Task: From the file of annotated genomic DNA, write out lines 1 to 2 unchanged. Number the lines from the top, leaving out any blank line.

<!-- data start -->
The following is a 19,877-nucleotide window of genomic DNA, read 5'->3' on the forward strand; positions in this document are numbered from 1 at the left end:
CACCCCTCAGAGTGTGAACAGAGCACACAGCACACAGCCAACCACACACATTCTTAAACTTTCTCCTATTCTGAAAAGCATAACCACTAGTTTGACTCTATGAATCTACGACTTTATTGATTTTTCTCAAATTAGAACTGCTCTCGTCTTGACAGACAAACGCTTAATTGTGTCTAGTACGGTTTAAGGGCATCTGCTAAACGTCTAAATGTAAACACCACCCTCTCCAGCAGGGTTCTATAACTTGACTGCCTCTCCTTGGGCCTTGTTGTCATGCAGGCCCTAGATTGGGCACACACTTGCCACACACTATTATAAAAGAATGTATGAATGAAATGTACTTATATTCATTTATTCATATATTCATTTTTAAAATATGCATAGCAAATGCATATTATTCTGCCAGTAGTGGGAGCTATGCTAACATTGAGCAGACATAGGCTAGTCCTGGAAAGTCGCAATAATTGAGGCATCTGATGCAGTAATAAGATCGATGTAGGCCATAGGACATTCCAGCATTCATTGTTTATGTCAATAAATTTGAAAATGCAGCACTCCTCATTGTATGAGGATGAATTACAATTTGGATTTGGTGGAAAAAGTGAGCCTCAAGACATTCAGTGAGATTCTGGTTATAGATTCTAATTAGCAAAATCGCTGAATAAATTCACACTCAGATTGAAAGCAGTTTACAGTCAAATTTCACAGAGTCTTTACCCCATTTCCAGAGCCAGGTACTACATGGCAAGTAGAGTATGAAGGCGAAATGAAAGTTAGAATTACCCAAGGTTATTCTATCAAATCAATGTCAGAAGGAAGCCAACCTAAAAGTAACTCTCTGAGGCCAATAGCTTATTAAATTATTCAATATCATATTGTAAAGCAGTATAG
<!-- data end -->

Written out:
The following is a 19,877-nucleotide window of genomic DNA, read 5'->3' on the forward strand; positions in this document are numbered from 1 at the left end:
CACCCCTCAGAGTGTGAACAGAGCACACAGCACACAGCCAACCACACACATTCTTAAACTTTCTCCTATTCTGAAAAGCATAACCACTAGTTTGACTCTATGAATCTACGACTTTATTGATTTTTCTCAAATTAGAACTGCTCTCGTCTTGACAGACAAACGCTTAATTGTGTCTAGTACGGTTTAAGGGCATCTGCTAAACGTCTAAATGTAAACACCACCCTCTCCAGCAGGGTTCTATAACTTGACTGCCTCTCCTTGGGCCTTGTTGTCATGCAGGCCCTAGATTGGGCACACACTTGCCACACACTATTATAAAAGAATGTATGAATGAAATGTACTTATATTCATTTATTCATATATTCATTTTTAAAATATGCATAGCAAATGCATATTATTCTGCCAGTAGTGGGAGCTATGCTAACATTGAGCAGACATAGGCTAGTCCTGGAAAGTCGCAATAATTGAGGCATCTGATGCAGTAATAAGATCGATGTAGGCCATAGGACATTCCAGCATTCATTGTTTATGTCAATAAATTTGAAAATGCAGCACTCCTCATTGTATGAGGATGAATTACAATTTGGATTTGGTGGAAAAAGTGAGCCTCAAGACATTCAGTGAGATTCTGGTTATAGATTCTAATTAGCAAAATCGCTGAATAAATTCACACTCAGATTGAAAGCAGTTTACAGTCAAATTTCACAGAGTCTTTACCCCATTTCCAGAGCCAGGTACTACATGGCAAGTAGAGTATGAAGGCGAAATGAAAGTTAGAATTACCCAAGGTTATTCTATCAAATCAATGTCAGAAGGAAGCCAACCTAAAAGTAACTCTCTGAGGCCAATAGCTTATTAAATTATTCAATATCATATTGTAAAGCAGTATAG